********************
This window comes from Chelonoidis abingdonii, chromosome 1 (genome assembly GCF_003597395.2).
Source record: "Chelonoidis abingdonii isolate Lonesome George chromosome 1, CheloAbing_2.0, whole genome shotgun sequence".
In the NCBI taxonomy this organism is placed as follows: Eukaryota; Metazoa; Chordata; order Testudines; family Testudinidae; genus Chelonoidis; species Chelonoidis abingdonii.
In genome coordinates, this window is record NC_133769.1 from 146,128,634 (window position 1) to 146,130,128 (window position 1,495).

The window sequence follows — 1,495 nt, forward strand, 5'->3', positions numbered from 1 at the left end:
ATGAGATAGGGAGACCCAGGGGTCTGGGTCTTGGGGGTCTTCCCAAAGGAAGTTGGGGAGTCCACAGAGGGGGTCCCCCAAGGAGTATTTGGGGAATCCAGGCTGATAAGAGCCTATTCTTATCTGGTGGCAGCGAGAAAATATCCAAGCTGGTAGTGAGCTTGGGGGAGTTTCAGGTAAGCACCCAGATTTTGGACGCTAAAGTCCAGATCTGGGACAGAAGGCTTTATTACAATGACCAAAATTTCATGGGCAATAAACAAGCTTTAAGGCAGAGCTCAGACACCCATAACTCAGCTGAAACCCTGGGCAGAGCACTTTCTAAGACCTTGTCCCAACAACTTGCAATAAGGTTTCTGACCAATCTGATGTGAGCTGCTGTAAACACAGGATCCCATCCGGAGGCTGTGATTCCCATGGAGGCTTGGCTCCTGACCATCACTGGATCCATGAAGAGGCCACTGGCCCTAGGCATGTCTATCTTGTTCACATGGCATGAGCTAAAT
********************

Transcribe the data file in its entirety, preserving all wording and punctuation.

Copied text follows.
This window comes from Chelonoidis abingdonii, chromosome 1 (genome assembly GCF_003597395.2).
Source record: "Chelonoidis abingdonii isolate Lonesome George chromosome 1, CheloAbing_2.0, whole genome shotgun sequence".
In the NCBI taxonomy this organism is placed as follows: Eukaryota; Metazoa; Chordata; order Testudines; family Testudinidae; genus Chelonoidis; species Chelonoidis abingdonii.
In genome coordinates, this window is record NC_133769.1 from 146,128,634 (window position 1) to 146,130,128 (window position 1,495).

The window sequence follows — 1,495 nt, forward strand, 5'->3', positions numbered from 1 at the left end:
ATGAGATAGGGAGACCCAGGGGTCTGGGTCTTGGGGGTCTTCCCAAAGGAAGTTGGGGAGTCCACAGAGGGGGTCCCCCAAGGAGTATTTGGGGAATCCAGGCTGATAAGAGCCTATTCTTATCTGGTGGCAGCGAGAAAATATCCAAGCTGGTAGTGAGCTTGGGGGAGTTTCAGGTAAGCACCCAGATTTTGGACGCTAAAGTCCAGATCTGGGACAGAAGGCTTTATTACAATGACCAAAATTTCATGGGCAATAAACAAGCTTTAAGGCAGAGCTCAGACACCCATAACTCAGCTGAAACCCTGGGCAGAGCACTTTCTAAGACCTTGTCCCAACAACTTGCAATAAGGTTTCTGACCAATCTGATGTGAGCTGCTGTAAACACAGGATCCCATCCGGAGGCTGTGATTCCCATGGAGGCTTGGCTCCTGACCATCACTGGATCCATGAAGAGGCCACTGGCCCTAGGCATGTCTATCTTGTTCACATGGCATGAGCTAAAT